3. I am quite aware of and have read all your books because they are so well and evenly written and because the PROUD BASTARDS and BLOOD AND BROTHERS 1 and 2 are way over the top as far as quality goes and way over the top in terms of history and structure and just plain quality.that I have learned as much from reading them as i ever did in any class. The mystery works are just as even and beautifully written but they are in a different genre. I am also fascinated with the quality and originality of the newest Dinger PI writings. I am sure it is frustrating to be able to write in different genres and be tied up in mediocre reviews ( really , no insult to anyone) from people who do not understand or care about writing. As to who these reviews come from when they are not from friends who read a writer’s work, I have to conclude they are from friends and people who mean well but do not understand writing. DEADLY SPIRITS is a very fine piece of work. I also see the same writing from other very exceptional writers giving them a 1 star and “it’s boring” when the piece of work is so very fine. I have concluded that we are becoming deadened to good writing and unable after being educated to understand what is good and what is not. I hate to come to these conclusions but after having done a lot of tutoring and discovering that not only my college students but also the few children i worked with do not have the same love of learning and reading in general that others have had we will have to continue to write and do it for the love of it and for the times we are paid. I value this writer’s workshop and all I have and will learn. I do thank everyone who is involved here and value their writing. I imagine it is, with writing, that we kind of pull up our chairs and write and bleed.

    Liked by 2 people

    1. I’m truly humbled by your high esteem for my writing, MJ, and I appreciate it. I find it difficult to accept compliments well, which seems contradictory to this post. In this day and age of “instant gratification” and very short attention spans, reading books must seem mundane at best to a lot of “millennials” (is that the word?). Still, we writers bust our fannies doing what we do. I’ve given away scores of books to friends and relatives over the years. I’ve had to buy those books (at my author’s discount), but I could count the number of reviews resulting from those gifted books on one hand and still have a finger or two left over. It’s simply frustrating. We all know that writing isn’t easy, but no one is holding a gun to our head and forcing us to write. I sometimes wish I could give it up and walk away. Hmm, sounds like I could use a vacation. . . . 🙂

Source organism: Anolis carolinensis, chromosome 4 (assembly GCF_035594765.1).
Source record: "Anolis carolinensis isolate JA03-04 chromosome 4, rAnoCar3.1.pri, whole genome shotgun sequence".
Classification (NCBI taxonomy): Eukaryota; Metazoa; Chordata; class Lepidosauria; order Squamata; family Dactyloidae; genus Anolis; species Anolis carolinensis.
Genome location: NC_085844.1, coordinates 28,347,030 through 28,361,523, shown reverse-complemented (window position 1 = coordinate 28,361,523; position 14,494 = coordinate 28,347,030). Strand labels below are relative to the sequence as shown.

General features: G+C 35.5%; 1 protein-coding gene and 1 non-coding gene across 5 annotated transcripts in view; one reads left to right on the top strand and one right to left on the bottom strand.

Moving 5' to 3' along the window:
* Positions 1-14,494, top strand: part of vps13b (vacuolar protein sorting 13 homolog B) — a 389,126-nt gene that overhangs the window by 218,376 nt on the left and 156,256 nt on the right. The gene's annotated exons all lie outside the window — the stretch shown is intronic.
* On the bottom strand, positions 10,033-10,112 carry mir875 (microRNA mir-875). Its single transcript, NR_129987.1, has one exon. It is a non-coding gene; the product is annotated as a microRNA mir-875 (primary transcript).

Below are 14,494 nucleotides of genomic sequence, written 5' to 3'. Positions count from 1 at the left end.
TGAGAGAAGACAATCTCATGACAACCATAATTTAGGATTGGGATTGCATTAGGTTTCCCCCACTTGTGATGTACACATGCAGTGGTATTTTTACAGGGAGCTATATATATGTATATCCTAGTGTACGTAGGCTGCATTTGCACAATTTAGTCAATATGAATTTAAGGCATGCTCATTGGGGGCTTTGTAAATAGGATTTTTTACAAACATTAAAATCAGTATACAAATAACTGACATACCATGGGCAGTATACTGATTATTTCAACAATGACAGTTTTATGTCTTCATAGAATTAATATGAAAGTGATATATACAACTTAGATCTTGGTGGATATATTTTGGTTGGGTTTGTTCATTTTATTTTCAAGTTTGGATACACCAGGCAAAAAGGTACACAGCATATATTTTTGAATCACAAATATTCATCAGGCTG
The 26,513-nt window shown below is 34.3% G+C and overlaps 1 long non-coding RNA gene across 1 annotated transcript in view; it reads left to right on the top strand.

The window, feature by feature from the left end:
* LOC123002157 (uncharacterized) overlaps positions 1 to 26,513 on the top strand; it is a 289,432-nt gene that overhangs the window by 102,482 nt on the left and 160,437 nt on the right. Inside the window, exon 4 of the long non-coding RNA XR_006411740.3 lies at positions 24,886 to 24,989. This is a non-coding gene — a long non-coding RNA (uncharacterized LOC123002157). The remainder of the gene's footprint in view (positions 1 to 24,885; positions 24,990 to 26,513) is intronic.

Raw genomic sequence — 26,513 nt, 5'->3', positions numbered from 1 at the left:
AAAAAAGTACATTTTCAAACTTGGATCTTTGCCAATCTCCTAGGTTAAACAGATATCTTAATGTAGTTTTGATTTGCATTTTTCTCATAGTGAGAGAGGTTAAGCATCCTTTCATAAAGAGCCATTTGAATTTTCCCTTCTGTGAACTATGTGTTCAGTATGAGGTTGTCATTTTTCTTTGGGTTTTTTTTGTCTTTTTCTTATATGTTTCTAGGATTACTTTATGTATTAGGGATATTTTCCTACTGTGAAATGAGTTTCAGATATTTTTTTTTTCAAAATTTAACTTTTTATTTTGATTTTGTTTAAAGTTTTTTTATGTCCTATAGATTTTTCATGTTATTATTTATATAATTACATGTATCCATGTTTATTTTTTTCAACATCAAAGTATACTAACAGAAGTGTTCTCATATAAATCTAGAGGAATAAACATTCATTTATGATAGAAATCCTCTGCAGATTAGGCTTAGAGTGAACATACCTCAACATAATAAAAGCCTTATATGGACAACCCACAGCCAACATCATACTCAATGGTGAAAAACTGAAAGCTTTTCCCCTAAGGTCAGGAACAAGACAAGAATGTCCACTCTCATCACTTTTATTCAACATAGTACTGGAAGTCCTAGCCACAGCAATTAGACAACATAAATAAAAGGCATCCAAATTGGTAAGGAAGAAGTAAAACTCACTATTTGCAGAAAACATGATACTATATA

4. As a reader and an author, I know reviews matter. I will always rate a book I’ve read on Goodreads and Amazon. I don’t review unless it’s a 3-star or more. I try to review honestly, which isn’t always easy if you’re reading a book written by a friend, but I do encourage honest reviews of my books. It’s crazy. I’ve sat with book clubs and said, “please take the time to post a review, whatever it is, they all matter,” and they’ll look me in the eye and say “we’d love to!” and then maybe 1 of 10 does it. I don’t know how some books get hundreds of reviews. I think maybe because my books are with small presses, they don’t get the same attention as those with larger presses…but the last book, SKELETONS IN THE ATTIC, has been in the Top 200 Amazon Mystery, Thriller & Crime, since it came out, and the first 30 days it was in the Top 10, and the next 4 months, in the Top 50-100. So…people are reading it! I wish I had the answer. I don’t. But I’ll be interested read other comments on the topic. As always, Michael, a thought-provoking post.

    Liked by 2 people

  5. Thanks, Judy. I just took a glance at SKELETONS IN THE ATTIC at Amazon (which, by the way, I bought when it came out in August but haven’t had time to get to it yet–but I will!). You’ve collected a bunch of very nice reviews–congratulations! I don’t think the number of reviews is always related to the size of the publisher. Many of the books I’ve seen with hundreds of reviews are self-published, and the writing is not always that great (IMHO). That’s NOT a knock on self-pubbing! No sour grapes intended, but it seems “fishy” that some books can receive the number of reviews they do, while others collect a handful or two. Yep, if folks would only take the time to write two or three sentence reviews for books that take months or even years to write, it sure would be nice. 🙂


  6. I think reviews are important if they are honest. I have recently discovered there are promotions sites that you can pay who will flog your book to thousands of people who will review. Haven’t participated so I don’t know the quality of the reviews if they truly do a review if they post 1,000 copies of the same review (gee, that would be a tip-off) if they take your money and run, or what the point would be. There is supposed to be some kind of magic Amazon algorithm. Is there really one or is it a myth? Can’t say.

    This is a hard business no matter how you look at it. Judy, like Mike, I am still working on getting to Skeletons, and yes, you have some wonderful reviews – congratulations – I’ve been following you on a number of social media platforms, you’ve managed to hit just the right notes – well done!

    Liked by 1 person